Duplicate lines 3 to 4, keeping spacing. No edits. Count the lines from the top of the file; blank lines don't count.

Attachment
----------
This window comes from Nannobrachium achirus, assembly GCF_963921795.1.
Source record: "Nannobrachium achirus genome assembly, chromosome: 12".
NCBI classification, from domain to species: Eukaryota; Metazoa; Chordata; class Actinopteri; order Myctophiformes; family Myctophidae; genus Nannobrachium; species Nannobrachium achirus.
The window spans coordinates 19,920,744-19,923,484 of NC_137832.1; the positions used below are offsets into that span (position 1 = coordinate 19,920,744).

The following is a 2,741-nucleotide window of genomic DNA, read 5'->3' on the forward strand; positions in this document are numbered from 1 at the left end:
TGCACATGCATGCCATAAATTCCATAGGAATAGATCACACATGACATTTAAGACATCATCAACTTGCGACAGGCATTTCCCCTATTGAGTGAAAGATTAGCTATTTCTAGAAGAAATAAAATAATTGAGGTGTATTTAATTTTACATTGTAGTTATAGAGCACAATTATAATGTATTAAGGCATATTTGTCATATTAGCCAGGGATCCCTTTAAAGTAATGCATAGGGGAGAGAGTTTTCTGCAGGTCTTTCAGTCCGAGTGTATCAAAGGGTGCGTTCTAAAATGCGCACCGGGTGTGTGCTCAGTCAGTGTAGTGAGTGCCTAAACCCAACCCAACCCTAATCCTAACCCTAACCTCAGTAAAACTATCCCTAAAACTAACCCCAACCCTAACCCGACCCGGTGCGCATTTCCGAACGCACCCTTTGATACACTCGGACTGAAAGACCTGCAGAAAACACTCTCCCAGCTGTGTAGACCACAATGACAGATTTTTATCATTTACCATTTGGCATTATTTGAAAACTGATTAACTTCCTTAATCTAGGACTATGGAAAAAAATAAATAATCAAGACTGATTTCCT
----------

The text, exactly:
NCBI classification, from domain to species: Eukaryota; Metazoa; Chordata; class Actinopteri; order Myctophiformes; family Myctophidae; genus Nannobrachium; species Nannobrachium achirus.
The window spans coordinates 19,920,744-19,923,484 of NC_137832.1; the positions used below are offsets into that span (position 1 = coordinate 19,920,744).